Rock Type: Metamorphic Major Minerals: Scapolite (white Minor Minerals: Thulite (pink)
Color: White with pink spots Gravity: 2.5-3.4 Hardness: 5-6 Luminescence: Blue and Pink, strong Texture: Prophyritic Transparency: Opaque
Where does Cinabrite come from?
The only known deposit for Cinabrite is located in Peru.
What is Cinabrite?
Cinabrite is a combination of two distinct silicate minerals, Scapolite and Thulite (Pink Epidot). Silicate minerals are the largest family of minerals, including more than 25% of all known minerals and 40% of all common minerals. In addition to being a major part of the Earth’s crust, Silicate minerals have also been found on the moon and in meteorites. Silicates are minerals which contain the elements Silicon (a light gray shiny metal) and Oxygen (a colorless gas). Together, these two elements form a tetrahedron – a shape similar to a pyramid – with a Silicon atom in the center and Oxygen atoms at each of the four corners. These tetrahedra connect with other chemical structures, in six different ways, to form various minerals and rocks. Because Cinabrite is a combination of two minerals, it is more properly considered a “rock.” An easy way to understand the difference is that rocks are like cookies and minerals are ingredients like flour or sugar. Many different minerals are used to create a rock!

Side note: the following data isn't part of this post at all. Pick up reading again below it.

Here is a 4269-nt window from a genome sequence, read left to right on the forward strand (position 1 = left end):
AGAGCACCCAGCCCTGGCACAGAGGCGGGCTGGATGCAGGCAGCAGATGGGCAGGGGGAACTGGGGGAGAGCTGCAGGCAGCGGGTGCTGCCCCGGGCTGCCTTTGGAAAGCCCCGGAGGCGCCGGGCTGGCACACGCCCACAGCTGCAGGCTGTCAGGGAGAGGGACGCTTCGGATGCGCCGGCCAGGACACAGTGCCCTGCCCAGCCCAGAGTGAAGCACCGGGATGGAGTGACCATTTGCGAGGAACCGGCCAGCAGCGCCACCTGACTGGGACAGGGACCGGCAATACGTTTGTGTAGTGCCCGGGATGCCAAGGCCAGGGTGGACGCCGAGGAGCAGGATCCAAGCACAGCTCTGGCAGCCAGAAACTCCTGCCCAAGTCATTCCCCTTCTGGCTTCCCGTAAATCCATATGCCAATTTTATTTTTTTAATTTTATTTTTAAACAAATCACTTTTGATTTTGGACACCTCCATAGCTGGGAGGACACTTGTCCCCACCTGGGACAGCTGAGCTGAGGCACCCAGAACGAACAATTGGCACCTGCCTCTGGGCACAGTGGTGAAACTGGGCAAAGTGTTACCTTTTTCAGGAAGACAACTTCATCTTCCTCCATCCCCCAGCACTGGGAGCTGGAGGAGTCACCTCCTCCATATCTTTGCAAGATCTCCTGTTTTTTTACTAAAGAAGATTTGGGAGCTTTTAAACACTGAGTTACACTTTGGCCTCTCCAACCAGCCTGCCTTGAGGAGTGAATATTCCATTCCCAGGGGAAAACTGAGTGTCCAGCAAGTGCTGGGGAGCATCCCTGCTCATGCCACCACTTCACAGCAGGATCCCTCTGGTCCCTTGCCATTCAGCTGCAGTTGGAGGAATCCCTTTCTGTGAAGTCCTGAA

Cinabrite is a contact metamorphic rock. Contact metamorphism is the process by which a rock is changed by the pressure and extreme heat caused by a body of intruding magma. This interaction between the rock and magma often results in the formation of valuable minerals, such as Garnets and Zeolites, as well as Tanzanite, Scolecite, and Stilbite. In the case of Cinabrite, the original rock was most likely a Limestone (sedimentary rock) rich in the white mineral Scapolite. During the metamorphic process, Thulite, (pink Epidot), was created within the Limestone and combined with the Scapolite to produce Cinabrite. In the picture to the right, Cinabrite would most likely be formed in the purple belt, since Thulite is a type of Zeolite, which is closely related to Garnet.
Where is Cinabrite mined?
Because Cinabrite is so new to the market (it has been available in small quantities since 2012), little is known about the mining practices used to produce it. Considering its mineral family and formation, it is most likely a byproduct of the Calcite or Garnet mining industry in Peru.
All Cinabrites are natural, enhanced only by tumbling, cutting, and polishing.
Julie Abouzelof is the owner of Moonrise Crystals and an advocate for responsibly sourced gems and minerals. Her first career was in education teaching history, geology and anthropology, as well as working with special-needs students. She is now a heart-centered entrepreneur who encourages mindfulness and positive action to heal ourselves and the world. Julie lives in Hawaii with her lover and a little parrot named Darwin.